Wouldn’t it be great if it did

I finished ” When Breath Becomes Air” not too long ago. The book is memoir by my friend Paul.  Paul was sick- diagnosed with terminal lung cancer at age 36.  He and his wife Lucy were debating whether or not to have a child, knowing that his time with her might be brief. Paul wanted to leave Lucy with a piece of him- a child they had always planned on having.  Lucy worried that having a child would make his death more painful.

“Wouldn’t it be great if it did?” replied Paul.

******

There was a time when I wished none of it had ever happened.  The joy of becoming pregnant followed by shock of learning our baby had Down Syndrome and then the high risk of loss.  The gradual acceptance and even excitement that followed only to have that taken away, when we were learned she would likely die due to birth defects.  The magnitude of grief I felt after she died was overwhelming. I thought I was protecting myself by trying not to bond too much while pregnant with a baby with a life limiting diagnosis. I thought my grief would be manageable because I knew ahead of time.  I felt like there was an expectation (self imposed?) that I shouldn’t be that sad because I knew ahead of time.

When I was in my darkest times, I sometimes wished it never had happened. I would have never felt the pain. I would have just continued to live my life, innocent of such sadness, happily married, practicing midwifery.

But then there would have been no Mabel.

Now that my baby has been gone for over two years, I can see things a bit differently.  Oh yes, it hurt to lose my child- one that I had hoped for, one that I had said “yes” to under difficult circumstances.  But that pain was evidence to the great love I had.  Yes, Lord Tennyson, it is  better to have loved and lost than to have never loved at all.

 

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Good Bye, Paul

My friend Paul died this week. To be honest, I was not very close to Paul. I probably haven’t spoken to him in ten years, but social media has kept me connected in that voyeuristic kind of way and I have followed his story the past couple years. His death has hit me hard for such a long ago friend and it has ripped me open a bit.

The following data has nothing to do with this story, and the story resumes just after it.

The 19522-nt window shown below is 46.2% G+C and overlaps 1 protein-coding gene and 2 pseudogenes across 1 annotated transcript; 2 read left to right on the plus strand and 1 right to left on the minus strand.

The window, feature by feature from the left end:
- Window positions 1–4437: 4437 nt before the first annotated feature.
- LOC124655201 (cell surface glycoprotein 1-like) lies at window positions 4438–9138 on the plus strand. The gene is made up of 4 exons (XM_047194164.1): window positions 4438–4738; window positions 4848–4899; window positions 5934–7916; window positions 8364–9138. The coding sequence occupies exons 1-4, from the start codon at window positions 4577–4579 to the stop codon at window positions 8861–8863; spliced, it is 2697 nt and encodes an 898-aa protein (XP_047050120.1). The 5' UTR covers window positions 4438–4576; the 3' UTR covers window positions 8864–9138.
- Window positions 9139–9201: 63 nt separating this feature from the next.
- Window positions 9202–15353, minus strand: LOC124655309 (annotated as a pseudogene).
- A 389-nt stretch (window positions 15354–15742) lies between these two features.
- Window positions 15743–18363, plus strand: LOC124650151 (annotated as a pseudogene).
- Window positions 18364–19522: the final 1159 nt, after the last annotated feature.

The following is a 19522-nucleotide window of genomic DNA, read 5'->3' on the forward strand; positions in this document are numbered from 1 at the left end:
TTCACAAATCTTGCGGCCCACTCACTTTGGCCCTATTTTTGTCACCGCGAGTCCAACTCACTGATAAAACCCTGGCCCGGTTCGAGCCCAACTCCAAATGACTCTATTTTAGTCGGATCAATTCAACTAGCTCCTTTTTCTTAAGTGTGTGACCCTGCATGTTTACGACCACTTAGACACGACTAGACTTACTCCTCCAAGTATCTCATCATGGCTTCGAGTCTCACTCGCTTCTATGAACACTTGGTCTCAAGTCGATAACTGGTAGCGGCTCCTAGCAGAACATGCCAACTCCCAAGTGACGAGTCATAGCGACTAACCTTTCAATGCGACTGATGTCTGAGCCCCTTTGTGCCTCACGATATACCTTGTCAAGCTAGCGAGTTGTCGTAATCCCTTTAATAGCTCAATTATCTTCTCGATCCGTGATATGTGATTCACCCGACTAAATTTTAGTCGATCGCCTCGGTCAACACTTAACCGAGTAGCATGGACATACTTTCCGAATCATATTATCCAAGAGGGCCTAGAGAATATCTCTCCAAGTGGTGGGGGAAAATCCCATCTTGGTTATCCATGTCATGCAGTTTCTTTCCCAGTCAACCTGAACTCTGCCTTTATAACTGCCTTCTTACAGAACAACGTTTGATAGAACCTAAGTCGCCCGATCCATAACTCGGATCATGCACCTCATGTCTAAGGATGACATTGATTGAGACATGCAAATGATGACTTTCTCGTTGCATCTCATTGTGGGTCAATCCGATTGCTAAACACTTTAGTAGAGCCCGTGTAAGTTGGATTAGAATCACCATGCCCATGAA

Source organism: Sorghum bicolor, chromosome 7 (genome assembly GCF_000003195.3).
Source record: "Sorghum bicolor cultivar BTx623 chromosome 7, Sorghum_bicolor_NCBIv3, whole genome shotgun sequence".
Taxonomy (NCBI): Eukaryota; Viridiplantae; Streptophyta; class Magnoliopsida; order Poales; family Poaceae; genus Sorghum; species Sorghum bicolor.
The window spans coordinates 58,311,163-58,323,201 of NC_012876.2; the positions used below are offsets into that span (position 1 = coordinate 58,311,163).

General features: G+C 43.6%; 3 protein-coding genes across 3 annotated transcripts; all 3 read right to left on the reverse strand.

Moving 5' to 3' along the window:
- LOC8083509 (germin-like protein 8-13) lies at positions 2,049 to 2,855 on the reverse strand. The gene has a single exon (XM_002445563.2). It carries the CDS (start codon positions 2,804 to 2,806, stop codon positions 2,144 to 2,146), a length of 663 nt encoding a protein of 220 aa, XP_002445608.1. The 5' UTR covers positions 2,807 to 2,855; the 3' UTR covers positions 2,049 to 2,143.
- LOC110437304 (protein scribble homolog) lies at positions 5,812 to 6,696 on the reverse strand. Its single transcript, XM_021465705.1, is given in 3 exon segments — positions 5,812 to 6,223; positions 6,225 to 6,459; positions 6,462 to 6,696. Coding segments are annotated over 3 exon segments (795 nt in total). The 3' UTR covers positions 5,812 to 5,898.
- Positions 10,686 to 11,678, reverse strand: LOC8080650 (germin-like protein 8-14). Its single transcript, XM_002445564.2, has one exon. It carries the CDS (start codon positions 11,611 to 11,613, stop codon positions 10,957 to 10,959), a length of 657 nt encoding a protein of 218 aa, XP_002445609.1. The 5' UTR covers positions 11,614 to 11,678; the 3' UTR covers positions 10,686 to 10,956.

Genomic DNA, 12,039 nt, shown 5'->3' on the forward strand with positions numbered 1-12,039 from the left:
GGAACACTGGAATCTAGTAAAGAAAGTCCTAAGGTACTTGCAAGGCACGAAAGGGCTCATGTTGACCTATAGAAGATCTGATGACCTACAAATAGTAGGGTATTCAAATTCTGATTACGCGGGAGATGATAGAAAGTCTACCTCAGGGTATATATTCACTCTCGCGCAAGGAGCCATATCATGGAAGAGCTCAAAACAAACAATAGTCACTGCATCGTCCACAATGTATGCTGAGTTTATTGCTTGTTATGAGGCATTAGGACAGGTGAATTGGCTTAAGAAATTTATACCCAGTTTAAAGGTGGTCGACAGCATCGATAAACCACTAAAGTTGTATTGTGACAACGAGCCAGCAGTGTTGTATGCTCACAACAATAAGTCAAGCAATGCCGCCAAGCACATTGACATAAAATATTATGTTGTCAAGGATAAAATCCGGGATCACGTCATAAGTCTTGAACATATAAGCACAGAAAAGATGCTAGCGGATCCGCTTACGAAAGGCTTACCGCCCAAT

I first met Paul, or Pubby, as he was introduced by his long-standing family nickname, at a summer camp I worked at during my college summers. It was an alumni family camp for my university- staffed by current college students. Job positions were competitive- hundreds applied for sixty spots and those accepted were often known for their creativity and outgoing nature. The fun from those summers spilled into the school year as well, as my new group of incredibly bonded friends reunited on campus. It was like Dirty Dancing- but wilder and more fun- skinny-dipping, costumes, secret parties. Once I became “Staph” I joined a community of welcoming, free spirited people to whom I was always bonded, for years to come. I became instant friends with Staph from years past, even if we never worked together, simply because they were part of the community. I think Paul and I overlapped one summer there- he was a few years older- but I do remember he was a bit of a legend, as many of the older Staph were. I even kissed him once at a party, because that’s the kind of place it was- kisses were given out rather freely. I often told friends that little tidbit, because I was just so proud that I once kissed someone like Paul.

When went to midwifery school, I was accepted to a good program in a city in CT, I arrived at the school with my tiny car (one of those new VW Beetles) packed with all my earthly belongings. I came site unseen. I had interviewed over the phone and had only driven through the city on the highway, remembering the reputation it had as being a dangerous place. I left my car parked on the street and walked timidly around the med school campus trying to find the dorm I would be staying in. I was terrified- I didn’t know anyone or anything about the place. I thought my car would be broken into. And as I found the dorm and was walking up the path, I spotted a familiar person sitting on the lawn outside. “Pubby!” I walked excitedly to him and was greeted with a hug. He was in med school there and having lunch with another med school classmate (also former Staph, no less). He was such a warm welcome on my eyes, and my fear of this scary city began to fade- because I knew someone, someone nice and cool and welcoming there. He made my first day ok.